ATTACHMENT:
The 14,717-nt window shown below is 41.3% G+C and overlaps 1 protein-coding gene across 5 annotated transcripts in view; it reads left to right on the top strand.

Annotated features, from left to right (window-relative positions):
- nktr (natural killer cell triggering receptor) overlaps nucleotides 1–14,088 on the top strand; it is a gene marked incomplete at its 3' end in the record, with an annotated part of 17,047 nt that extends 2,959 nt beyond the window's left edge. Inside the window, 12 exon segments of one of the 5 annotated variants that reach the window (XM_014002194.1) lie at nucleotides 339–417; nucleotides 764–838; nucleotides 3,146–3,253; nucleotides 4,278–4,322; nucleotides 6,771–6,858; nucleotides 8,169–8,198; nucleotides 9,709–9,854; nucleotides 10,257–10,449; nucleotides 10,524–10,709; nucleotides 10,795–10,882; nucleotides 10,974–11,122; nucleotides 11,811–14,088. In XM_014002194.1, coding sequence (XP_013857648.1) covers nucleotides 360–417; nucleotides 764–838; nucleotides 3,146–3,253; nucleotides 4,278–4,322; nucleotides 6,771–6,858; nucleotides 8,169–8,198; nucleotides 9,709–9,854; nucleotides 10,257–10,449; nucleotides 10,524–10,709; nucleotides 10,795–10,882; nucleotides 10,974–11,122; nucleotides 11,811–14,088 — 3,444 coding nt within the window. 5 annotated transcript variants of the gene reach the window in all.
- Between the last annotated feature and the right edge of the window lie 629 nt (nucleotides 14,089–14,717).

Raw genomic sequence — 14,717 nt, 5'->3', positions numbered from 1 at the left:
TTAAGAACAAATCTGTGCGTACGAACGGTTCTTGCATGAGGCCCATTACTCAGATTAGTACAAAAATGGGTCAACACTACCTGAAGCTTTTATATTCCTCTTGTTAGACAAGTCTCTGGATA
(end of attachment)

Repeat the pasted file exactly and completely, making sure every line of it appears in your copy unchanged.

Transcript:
The 14,717-nt window shown below is 41.3% G+C and overlaps 1 protein-coding gene across 5 annotated transcripts in view; it reads left to right on the top strand.

Annotated features, from left to right (window-relative positions):
- nktr (natural killer cell triggering receptor) overlaps nucleotides 1–14,088 on the top strand; it is a gene marked incomplete at its 3' end in the record, with an annotated part of 17,047 nt that extends 2,959 nt beyond the window's left edge. Inside the window, 12 exon segments of one of the 5 annotated variants that reach the window (XM_014002194.1) lie at nucleotides 339–417; nucleotides 764–838; nucleotides 3,146–3,253; nucleotides 4,278–4,322; nucleotides 6,771–6,858; nucleotides 8,169–8,198; nucleotides 9,709–9,854; nucleotides 10,257–10,449; nucleotides 10,524–10,709; nucleotides 10,795–10,882; nucleotides 10,974–11,122; nucleotides 11,811–14,088. In XM_014002194.1, coding sequence (XP_013857648.1) covers nucleotides 360–417; nucleotides 764–838; nucleotides 3,146–3,253; nucleotides 4,278–4,322; nucleotides 6,771–6,858; nucleotides 8,169–8,198; nucleotides 9,709–9,854; nucleotides 10,257–10,449; nucleotides 10,524–10,709; nucleotides 10,795–10,882; nucleotides 10,974–11,122; nucleotides 11,811–14,088 — 3,444 coding nt within the window. 5 annotated transcript variants of the gene reach the window in all.
- Between the last annotated feature and the right edge of the window lie 629 nt (nucleotides 14,089–14,717).

Raw genomic sequence — 14,717 nt, 5'->3', positions numbered from 1 at the left:
TTAAGAACAAATCTGTGCGTACGAACGGTTCTTGCATGAGGCCCATTACTCAGATTAGTACAAAAATGGGTCAACACTACCTGAAGCTTTTATATTCCTCTTGTTAGACAAGTCTCTGGATA